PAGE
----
The Toronto International Film Festival kicks off this week just as a clutch of new streaming services from Disney and WarnerMedia and Apple and Comcast prepare to launch.
As a result, sales agents and traditional indie distributors are bracing themselves for the impact this new set of content companies will have on the indie film market.
“As more streaming services enter the market, the landscape becomes more competitive for theatrical distributors and streamers alike, co-head of UTA Independent Film Group Rena Ronson told TheWrap. “This shift began when Netflix first emerged on the scene, and theatrical distributors subsequently had to become more aggressive in order to compete.”
Several sales agents and buyers said the marketplace heading into Toronto is “healthy” and “robust,” because every company is looking for prime content for 2020. But although distributors will be vying for the same titles, many insiders don’t expect the hefty price tags seen at Sundance earlier this year — where four titles sold for between $13 million and $15 million.
“It’s going to be an even playing field,” Kristen Konvitz, an agent in the international and independent film group at ICM Partners, said. “There are a lot of films — awards-worthy, art-house, genre, etc. — and everyone is in need of compelling content and actively looking for content. It seems pretty healthy and optimistic even though it’s been an uncertain year.”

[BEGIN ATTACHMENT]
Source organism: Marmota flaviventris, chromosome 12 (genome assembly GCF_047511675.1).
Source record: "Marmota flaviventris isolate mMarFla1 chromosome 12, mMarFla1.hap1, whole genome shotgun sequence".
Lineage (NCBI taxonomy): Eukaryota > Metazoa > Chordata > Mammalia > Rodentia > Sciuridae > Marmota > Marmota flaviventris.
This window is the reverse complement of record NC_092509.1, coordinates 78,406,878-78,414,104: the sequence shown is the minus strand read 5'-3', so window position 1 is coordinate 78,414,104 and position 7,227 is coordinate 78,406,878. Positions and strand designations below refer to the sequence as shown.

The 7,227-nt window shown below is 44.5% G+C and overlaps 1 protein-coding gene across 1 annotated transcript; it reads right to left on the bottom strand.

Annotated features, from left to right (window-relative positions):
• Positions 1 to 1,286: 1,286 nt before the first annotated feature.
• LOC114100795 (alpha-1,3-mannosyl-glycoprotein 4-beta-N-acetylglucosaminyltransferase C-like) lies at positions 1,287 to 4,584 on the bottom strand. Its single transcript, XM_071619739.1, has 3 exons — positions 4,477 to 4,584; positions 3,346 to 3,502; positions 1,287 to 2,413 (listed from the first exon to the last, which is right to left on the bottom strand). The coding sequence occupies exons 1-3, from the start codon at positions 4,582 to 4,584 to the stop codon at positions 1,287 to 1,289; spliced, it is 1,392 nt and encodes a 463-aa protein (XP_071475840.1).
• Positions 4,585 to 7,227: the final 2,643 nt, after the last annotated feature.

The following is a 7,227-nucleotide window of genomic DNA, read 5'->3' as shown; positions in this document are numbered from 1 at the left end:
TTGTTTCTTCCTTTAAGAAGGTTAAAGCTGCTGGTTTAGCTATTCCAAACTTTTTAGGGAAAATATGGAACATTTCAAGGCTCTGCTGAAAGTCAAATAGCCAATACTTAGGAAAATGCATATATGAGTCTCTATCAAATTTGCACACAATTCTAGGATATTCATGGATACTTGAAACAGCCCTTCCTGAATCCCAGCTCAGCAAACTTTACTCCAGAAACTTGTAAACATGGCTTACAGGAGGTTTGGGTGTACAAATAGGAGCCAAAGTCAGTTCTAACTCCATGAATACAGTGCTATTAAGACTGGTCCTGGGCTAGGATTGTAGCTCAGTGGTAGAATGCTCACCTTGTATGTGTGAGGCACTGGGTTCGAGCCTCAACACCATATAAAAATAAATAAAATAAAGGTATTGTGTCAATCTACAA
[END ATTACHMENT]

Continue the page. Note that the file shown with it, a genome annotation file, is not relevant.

One sign of caution is how few of the big-ticket Sundance acquisitions have connected with audiences. A24 nabbed Lulu Wang’s “The Farewell” for somewhere between $6 million and $7 million and has watched the drama gross $16 million so far in theaters.
But Amazon Studios, which spent big in Sundance, has seen more modest returns: Mindy Kaling’s “Late Night” topped out at $15.5 million domestically in theaters after a $13 million Sundance purchase, while the $14 million acquisition “Brittany Runs a Marathon” has earned $637,000 in the first two weeks of its more gradual rollout, with more theaters to be added this weekend. The company spent another $14 million in Park City for the upcoming Adam Driver drama “The Report.” (An Amazon spokesperson told TheWrap that the company doesn’t measure the success of its films through box office only, but also through the film’s life on Prime Video — where “Late Night” starts streaming this Friday.)
Meanwhile, WarnerMedia’s New Line Cinema paid $15 million for the British feel-good drama “Blinded by the Light” to see just $10.6 million in ticket sales in its first three weeks.
“Obviously, Sundance was extremely active with big aggressive sales — some of the films have performed, and some haven’t done so well,” said Mikey Schwartz-Wright, an agent at UTA Independent Film Group.
As a result, ICM partners film finance agent Oliver Wheeler said, “The buyers are probably going to be a little more conservative in terms of the buy-in prices. I don’t think we’re going to have those record-breaking prices that we saw at Sundance.”
However, Saban Films President Bill Bromiley said that he thinks there will be “people with big pocket books ready to spend big money. The lineup for the festival includes a lot of commercial product ripe for the picking. I think you are going to see a lot of deals there, because it seems like an active marketplace.”